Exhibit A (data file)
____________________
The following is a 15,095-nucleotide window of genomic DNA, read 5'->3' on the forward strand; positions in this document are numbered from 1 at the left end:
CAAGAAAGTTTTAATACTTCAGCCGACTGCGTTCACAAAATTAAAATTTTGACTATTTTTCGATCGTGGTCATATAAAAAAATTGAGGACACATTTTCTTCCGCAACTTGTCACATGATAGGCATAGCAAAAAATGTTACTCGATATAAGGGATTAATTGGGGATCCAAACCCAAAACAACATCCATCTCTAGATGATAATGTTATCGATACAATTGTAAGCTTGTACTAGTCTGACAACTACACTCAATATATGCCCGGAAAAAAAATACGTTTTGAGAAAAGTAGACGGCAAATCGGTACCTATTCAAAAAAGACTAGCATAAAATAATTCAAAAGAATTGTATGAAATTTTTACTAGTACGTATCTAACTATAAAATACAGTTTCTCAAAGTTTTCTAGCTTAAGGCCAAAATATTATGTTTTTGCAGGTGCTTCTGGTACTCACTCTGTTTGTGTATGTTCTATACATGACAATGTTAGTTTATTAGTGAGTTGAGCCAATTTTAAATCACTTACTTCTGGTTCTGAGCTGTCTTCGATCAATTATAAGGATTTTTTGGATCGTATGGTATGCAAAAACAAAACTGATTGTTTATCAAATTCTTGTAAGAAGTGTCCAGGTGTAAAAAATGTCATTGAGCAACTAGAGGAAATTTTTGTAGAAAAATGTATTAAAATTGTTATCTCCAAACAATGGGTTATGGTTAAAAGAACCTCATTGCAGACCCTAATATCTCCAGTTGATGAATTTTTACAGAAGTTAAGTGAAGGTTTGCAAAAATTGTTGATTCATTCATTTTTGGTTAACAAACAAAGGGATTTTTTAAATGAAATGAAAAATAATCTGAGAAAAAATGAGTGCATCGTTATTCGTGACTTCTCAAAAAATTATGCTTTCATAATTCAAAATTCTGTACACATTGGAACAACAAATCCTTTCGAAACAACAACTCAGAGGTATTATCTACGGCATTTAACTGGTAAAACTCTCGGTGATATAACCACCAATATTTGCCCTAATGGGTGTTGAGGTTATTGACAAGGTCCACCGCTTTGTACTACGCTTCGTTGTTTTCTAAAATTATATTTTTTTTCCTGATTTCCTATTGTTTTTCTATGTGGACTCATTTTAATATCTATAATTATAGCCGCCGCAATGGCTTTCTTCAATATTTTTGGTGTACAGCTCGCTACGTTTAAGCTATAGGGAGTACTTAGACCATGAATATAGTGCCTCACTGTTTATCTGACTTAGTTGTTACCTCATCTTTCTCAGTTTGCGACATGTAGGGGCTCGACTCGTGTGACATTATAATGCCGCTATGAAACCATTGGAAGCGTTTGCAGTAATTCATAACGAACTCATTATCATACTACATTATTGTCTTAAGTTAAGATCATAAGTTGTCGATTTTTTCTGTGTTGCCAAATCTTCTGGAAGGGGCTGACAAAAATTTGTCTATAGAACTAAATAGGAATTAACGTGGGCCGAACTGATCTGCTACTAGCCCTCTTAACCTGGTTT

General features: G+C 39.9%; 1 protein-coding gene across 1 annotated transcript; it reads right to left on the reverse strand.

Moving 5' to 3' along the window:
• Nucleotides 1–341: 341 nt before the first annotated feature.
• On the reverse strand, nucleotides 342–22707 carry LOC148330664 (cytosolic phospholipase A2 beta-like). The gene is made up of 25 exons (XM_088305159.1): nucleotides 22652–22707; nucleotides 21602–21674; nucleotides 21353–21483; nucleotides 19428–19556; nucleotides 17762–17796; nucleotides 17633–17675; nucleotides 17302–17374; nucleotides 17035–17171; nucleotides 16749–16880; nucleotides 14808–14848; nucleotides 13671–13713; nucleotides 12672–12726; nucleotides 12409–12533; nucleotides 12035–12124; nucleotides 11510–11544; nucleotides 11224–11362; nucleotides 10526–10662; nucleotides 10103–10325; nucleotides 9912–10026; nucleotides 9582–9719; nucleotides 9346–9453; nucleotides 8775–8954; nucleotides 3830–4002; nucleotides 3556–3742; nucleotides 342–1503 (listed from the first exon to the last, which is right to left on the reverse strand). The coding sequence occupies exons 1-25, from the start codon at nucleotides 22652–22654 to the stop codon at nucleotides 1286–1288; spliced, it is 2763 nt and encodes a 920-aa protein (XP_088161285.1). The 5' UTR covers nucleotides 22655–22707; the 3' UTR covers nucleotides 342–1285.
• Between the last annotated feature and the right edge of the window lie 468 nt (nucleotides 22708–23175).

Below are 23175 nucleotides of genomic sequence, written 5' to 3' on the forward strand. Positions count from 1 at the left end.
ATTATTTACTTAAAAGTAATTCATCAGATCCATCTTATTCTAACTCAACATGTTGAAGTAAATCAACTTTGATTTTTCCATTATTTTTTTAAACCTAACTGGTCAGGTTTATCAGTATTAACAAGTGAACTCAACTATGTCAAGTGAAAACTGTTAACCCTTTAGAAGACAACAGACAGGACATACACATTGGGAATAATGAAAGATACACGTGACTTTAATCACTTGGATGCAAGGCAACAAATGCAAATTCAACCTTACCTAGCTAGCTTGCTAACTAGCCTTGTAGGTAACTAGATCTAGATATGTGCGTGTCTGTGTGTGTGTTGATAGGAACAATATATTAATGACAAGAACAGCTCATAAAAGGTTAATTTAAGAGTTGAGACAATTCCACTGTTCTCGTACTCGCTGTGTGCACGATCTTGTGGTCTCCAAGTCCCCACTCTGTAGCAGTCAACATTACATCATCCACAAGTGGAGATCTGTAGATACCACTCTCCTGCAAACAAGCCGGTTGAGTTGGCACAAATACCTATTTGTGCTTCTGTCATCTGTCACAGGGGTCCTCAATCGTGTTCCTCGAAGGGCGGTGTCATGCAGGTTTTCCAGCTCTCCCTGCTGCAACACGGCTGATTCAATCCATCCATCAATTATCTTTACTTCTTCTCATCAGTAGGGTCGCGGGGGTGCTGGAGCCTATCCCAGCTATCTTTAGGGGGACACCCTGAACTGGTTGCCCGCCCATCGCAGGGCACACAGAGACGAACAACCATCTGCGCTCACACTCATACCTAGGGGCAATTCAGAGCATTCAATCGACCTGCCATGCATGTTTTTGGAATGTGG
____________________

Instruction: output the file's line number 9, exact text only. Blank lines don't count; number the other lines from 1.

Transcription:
ATTATTTACTTAAAAGTAATTCATCAGATCCATCTTATTCTAACTCAACATGTTGAAGTAAATCAACTTTGATTTTTCCATTATTTTTTTAAACCTAACTGGTCAGGTTTATCAGTATTAACAAGTGAACTCAACTATGTCAAGTGAAAACTGTTAACCCTTTAGAAGACAACAGACAGGACATACACATTGGGAATAATGAAAGATACACGTGACTTTAATCACTTGGATGCAAGGCAACAAATGCAAATTCAACCTTACCTAGCTAGCTTGCTAACTAGCCTTGTAGGTAACTAGATCTAGATATGTGCGTGTCTGTGTGTGTGTTGATAGGAACAATATATTAATGACAAGAACAGCTCATAAAAGGTTAATTTAAGAGTTGAGACAATTCCACTGTTCTCGTACTCGCTGTGTGCACGATCTTGTGGTCTCCAAGTCCCCACTCTGTAGCAGTCAACATTACATCATCCACAAGTGGAGATCTGTAGATACCACTCTCCTGCAAACAAGCCGGTTGAGTTGGCACAAATACCTATTTGTGCTTCTGTCATCTGTCACAGGGGTCCTCAATCGTGTTCCTCGAAGGGCGGTGTCATGCAGGTTTTCCAGCTCTCCCTGCTGCAACACGGCTGATTCAATCCATCCATCAATTATCTTTACTTCTTCTCATCAGTAGGGTCGCGGGGGTGCTGGAGCCTATCCCAGCTATCTTTAGGGGGACACCCTGAACTGGTTGCCCGCCCATCGCAGGGCACACAGAGACGAACAACCATCTGCGCTCACACTCATACCTAGGGGCAATTCAGAGCATTCAATCGACCTGCCATGCATGTTTTTGGAATGTGG